Your high school, digitized for safety

A new software program that collects and stores detailed information about South Whidbey High School and other schools around the state will soon help local law enforcement and rescue personnel preparing for a worst-case scenario.

Whatever the emergency at the high school — fire, earthquake or terrorism — police and fire personnel will have a new tool for instantly finding the cause of the emergency as well as the students and staff in trouble.

A Seattle company, Prepared Response, is being paid $3.5 million by the state of Washington to create the mapping databases for all the state’s approximately 450 high schools. The company came to South Whidbey High School to gather information on Nov. 14. The statewide project is expected to be complete by January 2005.

With a few keystrokes on a computer, first responders will be able to get a detailed look at any the high school building, all the entrances and exits, facilities, and access roads. Police and sheriff’s deputies will have the ability to pull up the information in their cars while heading to an emergency.

“Anything we can do to enhance safety and address emergencies quickly is beneficial to everyone,” said Island County Sheriff Mike Hawley.

This state’s project grew out of the incident at Columbine High School in Colorado in 1999, when two students shot and killed 12 other students and a teacher before committing suicide.

“The incident at Columbine really got the ball rolling here,” said Rick Pitt, the facilities manager for South Whidbey Schools.

In 2001, South Whidbey High School was the site of a mass casualty incident drill put on by Fire District 3. During the drill — which was scripted to resemble the Columbine shootings — fire responders and sheriff’s deputies had to “rescue” student and adult actors from the school while a gunman with a paintball gun put up resistance. The biggest challenge during that drill, according to responders, was finding their way around the building.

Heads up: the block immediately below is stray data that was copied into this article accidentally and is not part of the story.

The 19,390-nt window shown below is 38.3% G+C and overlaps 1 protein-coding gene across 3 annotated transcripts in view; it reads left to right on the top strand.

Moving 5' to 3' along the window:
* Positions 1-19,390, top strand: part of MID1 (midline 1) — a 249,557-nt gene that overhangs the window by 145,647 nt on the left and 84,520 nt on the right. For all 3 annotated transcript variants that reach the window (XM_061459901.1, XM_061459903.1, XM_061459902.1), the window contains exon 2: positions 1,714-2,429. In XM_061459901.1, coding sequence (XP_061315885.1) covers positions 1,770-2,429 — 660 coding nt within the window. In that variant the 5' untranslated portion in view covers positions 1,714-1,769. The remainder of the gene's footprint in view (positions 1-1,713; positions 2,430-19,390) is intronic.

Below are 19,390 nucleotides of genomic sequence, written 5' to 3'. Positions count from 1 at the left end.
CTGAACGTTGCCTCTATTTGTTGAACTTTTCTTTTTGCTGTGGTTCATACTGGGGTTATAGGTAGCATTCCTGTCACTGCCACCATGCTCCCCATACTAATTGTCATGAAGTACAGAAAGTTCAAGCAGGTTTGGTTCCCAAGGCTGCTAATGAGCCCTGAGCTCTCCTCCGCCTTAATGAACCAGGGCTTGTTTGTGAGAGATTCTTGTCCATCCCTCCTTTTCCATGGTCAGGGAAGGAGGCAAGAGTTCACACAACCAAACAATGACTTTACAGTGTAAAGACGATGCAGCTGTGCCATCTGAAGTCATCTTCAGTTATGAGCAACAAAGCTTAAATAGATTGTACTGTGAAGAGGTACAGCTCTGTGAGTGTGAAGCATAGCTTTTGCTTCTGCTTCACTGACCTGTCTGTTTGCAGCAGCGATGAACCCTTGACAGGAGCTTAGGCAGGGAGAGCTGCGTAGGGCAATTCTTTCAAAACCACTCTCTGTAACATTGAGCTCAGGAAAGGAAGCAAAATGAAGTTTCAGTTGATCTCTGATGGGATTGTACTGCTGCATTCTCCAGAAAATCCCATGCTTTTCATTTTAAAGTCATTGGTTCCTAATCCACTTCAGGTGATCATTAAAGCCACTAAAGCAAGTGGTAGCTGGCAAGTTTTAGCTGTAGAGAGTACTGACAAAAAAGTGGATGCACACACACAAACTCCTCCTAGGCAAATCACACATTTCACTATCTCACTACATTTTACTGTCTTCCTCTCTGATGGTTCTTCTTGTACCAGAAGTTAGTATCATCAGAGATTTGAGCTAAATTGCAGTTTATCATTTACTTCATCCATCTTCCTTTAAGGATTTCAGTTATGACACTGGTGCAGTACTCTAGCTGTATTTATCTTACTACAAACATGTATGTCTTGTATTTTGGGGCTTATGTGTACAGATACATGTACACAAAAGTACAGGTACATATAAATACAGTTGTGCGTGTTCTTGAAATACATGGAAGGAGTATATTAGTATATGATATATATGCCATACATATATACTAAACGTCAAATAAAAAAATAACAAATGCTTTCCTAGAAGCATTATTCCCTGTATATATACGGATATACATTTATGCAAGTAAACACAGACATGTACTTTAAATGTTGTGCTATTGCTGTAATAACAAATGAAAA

This year, the Washington Legislature passed a bill requiring the school mapping so as to avoid something like this happening in real life.

An incident which showed its usefulness occurred at Lewis and Clark High School in Spokane this fall. The school had already been mapped and law enforcement officials used the information to disarm a student carrying a gun. The action took 12 minutes compared to the four hours it took to get Columbine under control.

According to South Whidbey School’s Pitt, the two representatives from Prepared Response Inc. who came to South Whdbey High School “took photos of every door, every classroom... every part of the building inside and out.” The information, when compiled and organized, will be available on a CD or by logging onto a secure site on the Internet.

The mapping and information program was developed by analyzing real school emergencies, including fires, medical emergencies, and several high-profile school shootings. The purpose was to make available information to first responders that would allow them to perform more effectively and safely. Data includes locations of security systems, shutoffs for utilities, and plenty of photos, including rooftops, gymnasiums, libraries, auditoriums and other gathering places. The database also includes phone numbers and emergency plans.

Pitt and South Whidbey High School principal Mike Johnson along with other school officials from the region met with company representatives this fall and will meet with them again in the spring, along local law enforcement and fire personnel. Johnson said having this information available at the touch of a keyboard will be helpful.

“When completed it will be a useful tool to respond to any disaster or situation where we need to evacuate students,” he said.

The Island County Sheriff’s Department, Island County Fire District 3, Langley Police Department and the Washington State Patrol will have access to the information. It will not be available to the general public.

We encourage an open exchange of ideas on this story's topic, but we ask you to follow our guidelines for respecting community standards. Personal attacks, inappropriate language, and off-topic comments may be removed, and comment privileges revoked, per our Terms of Use. Please see our FAQ if you have questions or concerns about using Facebook to comment.
blog comments powered by Disqus

Read the Oct 19
Green Edition

Browse the print edition page by page, including stories and ads.

Browse the archives.

Friends to Follow

View All Updates